According to police, Connie Wagner was murdered in the morning hours on June 20th, 1997. However, at the time the crime occurred, Joe was not in the neighborhood. That morning, he had ridden with his mother and sister to the train station, where they parked and boarded a train together heading downtown. He rode with them for at least 15 minutes before getting off as they continued on about their day. Joe was at least 15 miles from the crime scene and without a car at the time the killing supposedly occurred. He could not have walked there, and police checked into transportation records and routes of taxis, buses, and other trains. Nothing connected to Joe could be found or had a schedule or route that could have gotten him to the scene or even near the scene within the appropriate time line.
Police were never able to discredit this alibi. There was no reasonable opportunity for him to have gotten to Connie's house within their timeline, and no physical or testified evidence from the crime scene that could directly implicate him.
Connie Wagner's murder was brutal, the scene was covered in blood from floor to ceiling, and blood was also tracked into other parts of the house. Blood was found mingled with fingerprints on a phone and notepad upstairs in her brother's room as well as on a plastic bag left in a sink and a newspaper clipping between couch cushions, both believed to be left by the attacker(s). There was also a clear bloody shoe print left on a blanket. It would have been impossible for the attacker or attackers to have come out of that scene clean.
Police confirmed that the bloody shoe print was left by gym shoes, and Joe willingly gave them the ones he had worn the day of the crime. He left the police station in only his socks, with an $80 payment to buy a new pair. Police followed Joe and his mother back to their house where they asked for any other gym shoes they had for in their possession to be investigated. Joe gave them his other 2-3 pairs, and was told that, if they tested negatively, they would be returned to him. He never got them back, and none of them were found to have any connection with the crime. The shoes were all completely deconstructed and destroyed as they were thoroughly searched for any blood evidence, not a trace was found. Even so, prosecutors still took the deconstructed shoes and paraded them around the courtroom as though they were incriminating evidence. This was done in spite of them already having been proven not being tied to the crime. Police never publicly confirmed the size, make, or any other forensic details about the shoe print; they simply said it was a gym shoe, and confiscated his.
Connie's Toyota was missing after her murder, and police searched tirelessly for it, hoping to search it for clues. The police story was that whoever had killed Connie and then used her car for his getaway vehicle. As this search went on on June 21st, 1997, the day after the crime, Joe had willingly gone with police and spent the day being interviewed at the station. That morning, while he was at the station, police had thoroughly searched most of the surrounding areas for the car, including the nearby Baldwin Green apartments. The car was nowhere to be found. Later that same day, and again, while Joe was still in custody, the car was found abandoned at those same apartments. Police Commander John Koziol on the scene insisted, “That area was checked [earlier]. The car had to have been deposited since.”
The car was evidently on the move and was parked and abandoned in a location already checked by police while Joe was at the police station all day being interviewed and interrogated. Still, the police theory was that he had left the scene in that car. How could he have had it, driven it there, and parked it from a closed interrogation room, while under the watchful eyes of authorities?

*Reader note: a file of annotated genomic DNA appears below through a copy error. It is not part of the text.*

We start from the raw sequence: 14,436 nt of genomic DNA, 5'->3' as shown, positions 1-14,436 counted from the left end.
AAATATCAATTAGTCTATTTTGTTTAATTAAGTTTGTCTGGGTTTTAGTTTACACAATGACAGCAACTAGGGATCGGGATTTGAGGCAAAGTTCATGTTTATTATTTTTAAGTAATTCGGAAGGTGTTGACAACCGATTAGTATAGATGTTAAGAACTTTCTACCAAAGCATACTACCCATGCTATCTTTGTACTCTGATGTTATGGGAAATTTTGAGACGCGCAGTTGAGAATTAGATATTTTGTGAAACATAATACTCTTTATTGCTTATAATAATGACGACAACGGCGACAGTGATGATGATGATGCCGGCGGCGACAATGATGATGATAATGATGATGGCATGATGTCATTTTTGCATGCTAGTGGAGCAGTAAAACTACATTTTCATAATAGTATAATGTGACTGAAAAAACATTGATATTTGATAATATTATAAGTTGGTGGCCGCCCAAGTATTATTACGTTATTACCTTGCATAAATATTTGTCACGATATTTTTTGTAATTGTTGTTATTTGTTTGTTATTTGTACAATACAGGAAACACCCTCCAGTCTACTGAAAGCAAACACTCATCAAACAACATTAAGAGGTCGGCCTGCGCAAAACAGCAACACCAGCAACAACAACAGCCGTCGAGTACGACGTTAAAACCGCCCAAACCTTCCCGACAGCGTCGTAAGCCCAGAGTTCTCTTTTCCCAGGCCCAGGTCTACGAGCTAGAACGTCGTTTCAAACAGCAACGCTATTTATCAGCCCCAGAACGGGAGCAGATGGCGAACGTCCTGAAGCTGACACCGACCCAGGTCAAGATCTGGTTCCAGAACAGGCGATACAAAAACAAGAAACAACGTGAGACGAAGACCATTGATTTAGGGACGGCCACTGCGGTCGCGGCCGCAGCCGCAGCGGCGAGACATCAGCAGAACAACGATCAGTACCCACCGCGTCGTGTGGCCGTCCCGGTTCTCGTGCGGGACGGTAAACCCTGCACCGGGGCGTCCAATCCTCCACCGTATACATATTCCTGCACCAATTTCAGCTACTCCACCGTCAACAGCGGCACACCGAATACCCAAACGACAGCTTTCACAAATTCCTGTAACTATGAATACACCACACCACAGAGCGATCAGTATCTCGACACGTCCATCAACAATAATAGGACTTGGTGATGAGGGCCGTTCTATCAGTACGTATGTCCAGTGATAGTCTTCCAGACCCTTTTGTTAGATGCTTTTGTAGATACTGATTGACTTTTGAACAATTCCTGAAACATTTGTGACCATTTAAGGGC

When Connie's car was searched, the police found no trace of her blood in in it. Given the brutality of the crime, it would have been impossible not to track something into the vehicle. Not only did the car have no trace of usable DNA evidence or fibers, but bear in mind that this was barely 24 hours after Connie's murder. For this car to have been the getaway vehicle as police say, how could the killer have committed such a savage attack, and not tracked anything into it; or managed to clean it so thoroughly that not even trace evidence remained? It doesn't even seem plausible.
Fingerprints were discovered throughout the house by investigators on the scene. There was the newspaper and a plastic bag believed to have been left by the assailant(s) that both bore prints. Additional fingerprints were found on the screen door of Connie's home and on an upstairs notepad and phone.
All of these prints were run and were found to not belong to Joe or anyone in the Wagner household, again pointing away from him as a potential suspect. However, police never identified who may have left these prints, and in fact never confirmed or showed any record of them ever being fully investigated. They confirmed they did not belong to Joe, glossed over it, and continued to pursue him anyway.
The bloody scene, bruising where Connie's hands were bound, and hair found under her fingernails pointed to a struggle between the victim and her attacker, and suggested she had most likely inflicted some defensive wounds on them. This was also testified to by the state pathologist.
Joe willingly went with police the day after the murder, and allowed them to thoroughly check and photograph his body. He was noted to have no scrapes, cuts, or other marks. Indeed there were no signs whatsoever that he was involved in any sort of fight. The hairs under Connie's fingernails were not fully tested before his trial but testing that was done excluded Joe from being the source. The hair was found to be human, but long and grey, which did not match him.
By their own admission, the only “evidence” the state had against Joe was a statement composed by a prosecutor that Alfonso Najera signed, claiming that Joe had confessed committing the murder to him. He was asked to confirm the supposed confession on a taped call but did not, instead Joe continued to maintain his innocence during that call, with Najera not disputing, and generally stating he was in agreement with Joe's statements. That transcript was deemed inadmissible as evidence at the request of prosecution, leaving themselves with the written and signed statement as their highest implication of Joe's guilt.